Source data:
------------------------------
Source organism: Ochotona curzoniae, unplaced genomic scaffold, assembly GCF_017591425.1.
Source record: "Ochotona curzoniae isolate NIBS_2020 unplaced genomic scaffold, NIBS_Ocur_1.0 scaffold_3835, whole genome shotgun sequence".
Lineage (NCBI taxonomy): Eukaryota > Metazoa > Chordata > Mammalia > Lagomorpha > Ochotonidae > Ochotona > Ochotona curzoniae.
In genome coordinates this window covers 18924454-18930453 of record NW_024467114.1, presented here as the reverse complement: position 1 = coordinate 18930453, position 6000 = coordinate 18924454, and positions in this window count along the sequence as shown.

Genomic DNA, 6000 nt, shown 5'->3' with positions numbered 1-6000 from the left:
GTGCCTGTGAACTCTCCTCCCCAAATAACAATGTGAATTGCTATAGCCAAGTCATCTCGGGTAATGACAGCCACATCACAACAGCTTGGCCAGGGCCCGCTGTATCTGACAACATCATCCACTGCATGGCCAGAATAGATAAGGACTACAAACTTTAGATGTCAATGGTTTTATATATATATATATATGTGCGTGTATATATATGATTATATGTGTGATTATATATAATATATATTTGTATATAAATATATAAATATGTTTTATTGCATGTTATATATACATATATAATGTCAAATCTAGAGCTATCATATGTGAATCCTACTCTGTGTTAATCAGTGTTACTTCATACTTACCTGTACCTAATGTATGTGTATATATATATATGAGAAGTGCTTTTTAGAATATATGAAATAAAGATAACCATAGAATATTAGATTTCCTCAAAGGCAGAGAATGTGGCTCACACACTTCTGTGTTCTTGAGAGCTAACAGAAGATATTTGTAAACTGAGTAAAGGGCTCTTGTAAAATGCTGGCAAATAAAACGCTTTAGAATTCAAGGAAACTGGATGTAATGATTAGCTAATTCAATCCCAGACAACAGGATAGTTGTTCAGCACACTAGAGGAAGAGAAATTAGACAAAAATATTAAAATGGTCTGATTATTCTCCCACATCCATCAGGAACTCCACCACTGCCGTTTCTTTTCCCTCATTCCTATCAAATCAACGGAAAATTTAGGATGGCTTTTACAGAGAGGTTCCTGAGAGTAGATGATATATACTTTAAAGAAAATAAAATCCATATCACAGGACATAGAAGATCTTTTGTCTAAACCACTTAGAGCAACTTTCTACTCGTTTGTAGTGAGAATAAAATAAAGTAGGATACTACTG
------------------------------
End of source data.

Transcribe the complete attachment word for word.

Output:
Source organism: Ochotona curzoniae, unplaced genomic scaffold, assembly GCF_017591425.1.
Source record: "Ochotona curzoniae isolate NIBS_2020 unplaced genomic scaffold, NIBS_Ocur_1.0 scaffold_3835, whole genome shotgun sequence".
Lineage (NCBI taxonomy): Eukaryota > Metazoa > Chordata > Mammalia > Lagomorpha > Ochotonidae > Ochotona > Ochotona curzoniae.
In genome coordinates this window covers 18924454-18930453 of record NW_024467114.1, presented here as the reverse complement: position 1 = coordinate 18930453, position 6000 = coordinate 18924454, and positions in this window count along the sequence as shown.

Genomic DNA, 6000 nt, shown 5'->3' with positions numbered 1-6000 from the left:
GTGCCTGTGAACTCTCCTCCCCAAATAACAATGTGAATTGCTATAGCCAAGTCATCTCGGGTAATGACAGCCACATCACAACAGCTTGGCCAGGGCCCGCTGTATCTGACAACATCATCCACTGCATGGCCAGAATAGATAAGGACTACAAACTTTAGATGTCAATGGTTTTATATATATATATATATGTGCGTGTATATATATGATTATATGTGTGATTATATATAATATATATTTGTATATAAATATATAAATATGTTTTATTGCATGTTATATATACATATATAATGTCAAATCTAGAGCTATCATATGTGAATCCTACTCTGTGTTAATCAGTGTTACTTCATACTTACCTGTACCTAATGTATGTGTATATATATATATGAGAAGTGCTTTTTAGAATATATGAAATAAAGATAACCATAGAATATTAGATTTCCTCAAAGGCAGAGAATGTGGCTCACACACTTCTGTGTTCTTGAGAGCTAACAGAAGATATTTGTAAACTGAGTAAAGGGCTCTTGTAAAATGCTGGCAAATAAAACGCTTTAGAATTCAAGGAAACTGGATGTAATGATTAGCTAATTCAATCCCAGACAACAGGATAGTTGTTCAGCACACTAGAGGAAGAGAAATTAGACAAAAATATTAAAATGGTCTGATTATTCTCCCACATCCATCAGGAACTCCACCACTGCCGTTTCTTTTCCCTCATTCCTATCAAATCAACGGAAAATTTAGGATGGCTTTTACAGAGAGGTTCCTGAGAGTAGATGATATATACTTTAAAGAAAATAAAATCCATATCACAGGACATAGAAGATCTTTTGTCTAAACCACTTAGAGCAACTTTCTACTCGTTTGTAGTGAGAATAAAATAAAGTAGGATACTACTG